Children's Program Meeting

May 10, 2013
Janet Currie of University of California, Los Angeles, Organizer

Jason Lindo, University of Oregon and NBER; Jessamyn Schaller, University of Arizona; and Benjamin Hansen, University of Oregon

Economic Conditions and Child Abuse (NBER Working Paper No. 18994)

Although a huge literature spanning several disciplines documents an association between poverty and child abuse, researchers have not found persuasive evidence that economic downturns increase abuse, despite their impacts on family income. Lindo, Schaller, and Hansen address this seeming contradiction. Using county-level child abuse data spanning 1996 to 2009 from the California Department of Justice, they estimate the extent to which a county's reported abuse rate diverges from its trend when its economic conditions diverge from trend, controlling for statewide annual shocks. The results of this analysis indicate that overall measures of economic conditions are not strongly related to rates of abuse. However, focusing on overall measures of economic conditions masks strong opposing effects of economic conditions facing males and females: male layoffs increase rates of abuse whereas female layoffs reduce rates of abuse. These results are consistent with a theoretical framework that builds on family-time-use models and emphasizes differential risks of abuse associated with a child's time spent with different caregivers.

David Figlio, Northwestern University and NBER

The Effects of Poor Neonatal Health on Children's Cognitive Development (NBER Working Paper No. 18446)

Figlio makes use of a new data resource, merged birth and school records for all children born in Florida from 1992 to 2002, to study the effects of birth weight on cognitive development from kindergarten through schooling. Using twin fixed effects models, he finds that the effects of birth weight on cognitive development are essentially constant through the school career; these effects are very similar across a wide range of family backgrounds; and they are invariant to measures of school quality. He concludes that the effects of poor neonatal health on adult outcomes are thus set very early.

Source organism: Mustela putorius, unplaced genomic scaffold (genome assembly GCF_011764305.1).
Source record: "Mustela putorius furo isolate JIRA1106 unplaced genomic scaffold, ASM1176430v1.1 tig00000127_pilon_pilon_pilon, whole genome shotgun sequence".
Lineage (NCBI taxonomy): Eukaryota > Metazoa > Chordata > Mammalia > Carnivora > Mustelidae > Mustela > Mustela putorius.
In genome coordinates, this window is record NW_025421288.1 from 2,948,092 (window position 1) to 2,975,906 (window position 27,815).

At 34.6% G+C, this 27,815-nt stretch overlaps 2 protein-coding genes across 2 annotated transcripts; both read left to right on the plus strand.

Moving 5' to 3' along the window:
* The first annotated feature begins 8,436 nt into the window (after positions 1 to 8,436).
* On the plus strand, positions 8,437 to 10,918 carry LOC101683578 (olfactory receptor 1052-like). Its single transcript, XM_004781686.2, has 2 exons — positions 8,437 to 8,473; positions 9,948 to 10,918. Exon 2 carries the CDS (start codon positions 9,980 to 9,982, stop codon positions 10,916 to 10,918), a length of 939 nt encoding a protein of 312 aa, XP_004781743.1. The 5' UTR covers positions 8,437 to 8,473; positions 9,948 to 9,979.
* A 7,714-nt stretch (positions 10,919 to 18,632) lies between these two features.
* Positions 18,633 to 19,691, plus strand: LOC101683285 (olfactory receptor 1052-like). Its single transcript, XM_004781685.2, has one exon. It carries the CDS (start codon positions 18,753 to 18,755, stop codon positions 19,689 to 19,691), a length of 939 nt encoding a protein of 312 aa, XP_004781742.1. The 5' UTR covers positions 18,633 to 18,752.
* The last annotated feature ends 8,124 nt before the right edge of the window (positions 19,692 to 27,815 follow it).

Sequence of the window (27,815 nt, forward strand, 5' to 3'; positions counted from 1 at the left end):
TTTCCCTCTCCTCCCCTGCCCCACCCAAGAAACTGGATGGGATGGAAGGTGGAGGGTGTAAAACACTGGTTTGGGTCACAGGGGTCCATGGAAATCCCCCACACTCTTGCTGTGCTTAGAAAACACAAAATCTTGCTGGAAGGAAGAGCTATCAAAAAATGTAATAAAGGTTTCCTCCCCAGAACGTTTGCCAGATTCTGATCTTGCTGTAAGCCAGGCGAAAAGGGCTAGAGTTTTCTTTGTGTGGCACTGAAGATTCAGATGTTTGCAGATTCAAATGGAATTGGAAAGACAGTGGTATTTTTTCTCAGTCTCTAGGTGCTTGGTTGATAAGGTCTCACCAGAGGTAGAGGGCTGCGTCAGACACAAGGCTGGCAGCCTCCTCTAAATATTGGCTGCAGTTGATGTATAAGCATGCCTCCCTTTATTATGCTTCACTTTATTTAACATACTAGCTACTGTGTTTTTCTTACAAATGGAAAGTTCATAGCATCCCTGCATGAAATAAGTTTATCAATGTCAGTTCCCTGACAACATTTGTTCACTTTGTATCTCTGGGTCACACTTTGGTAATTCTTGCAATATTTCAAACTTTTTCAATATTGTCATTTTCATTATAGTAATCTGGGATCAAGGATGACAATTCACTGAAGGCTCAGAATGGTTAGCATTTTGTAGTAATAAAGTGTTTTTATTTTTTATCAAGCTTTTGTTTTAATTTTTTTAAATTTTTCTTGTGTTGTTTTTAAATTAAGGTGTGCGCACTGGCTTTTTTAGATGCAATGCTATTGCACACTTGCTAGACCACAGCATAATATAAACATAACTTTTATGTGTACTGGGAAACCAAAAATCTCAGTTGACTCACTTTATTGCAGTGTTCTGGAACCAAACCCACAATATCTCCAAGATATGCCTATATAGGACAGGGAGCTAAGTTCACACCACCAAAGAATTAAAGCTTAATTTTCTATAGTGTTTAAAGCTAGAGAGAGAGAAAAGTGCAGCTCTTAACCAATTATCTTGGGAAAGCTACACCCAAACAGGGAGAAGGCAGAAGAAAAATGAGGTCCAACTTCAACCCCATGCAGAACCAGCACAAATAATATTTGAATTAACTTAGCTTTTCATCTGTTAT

Rukmini Banerji, Pratham; James Berry, Cornell University; and Marc Shotland, MIT

The Impact of Mother Literacy and Participation Programs on Child Learning: Evidence from a Randomized Evaluation in India

Banerji, Berry, and Shotland report the results of a randomized evaluation of three programs designed to improve the home learning environment among rural households in India. Households were assigned into one of four groups that received either: 1) adult literacy classes for mothers, 2) training for mothers on how to enhance their children's learning at home, 3) a combination of the first two interventions, or 4) nothing, which serves as the control group. The researchers find that mothers in the first three groups perform 0.11, 0.06, and 0.15 standard deviations better (respectively) on a combined language and math test than the control group. The three programs had statistically significant effects of 0.04, 0.05, and 0.07 standard deviations on children's math scores (respectively), but only the combined intervention had significant effects on language scores. They find that the interventions increased women's empowerment, mother participation in child learning, and the presence of education assets in the home.

Jorge Aguero and Mindy Marks, University of California at Riverside, and Neha Raykar, Public Health Foundation India

The Wage Penalty for Motherhood in Developing Countries

Despite the growing size and importance of female employment worldwide, there have been limited efforts to explore the magnitude and causes of motherhood wage penalties in developing countries. Data from almost 130,000 women in 21 developing countries reveal a robust negative relationship between family size and female earnings. To address the endogeneity of family size, Aguero, Marks, and Raykar instrument for the number of children using in-fecundity shocks; they show that the negative relationship is causal. They find that for all women, the negative impact of children diminishes as children age. For low-skilled mothers, they find a differential impact by child's gender, with adolescent daughters increasing their mother's earnings relative to sons. Effort and selection into different types of jobs, occupations, and work intensity fully explain the family gap for low educated mothers; these variables account for two-thirds of the gap for women with secondary education or more.

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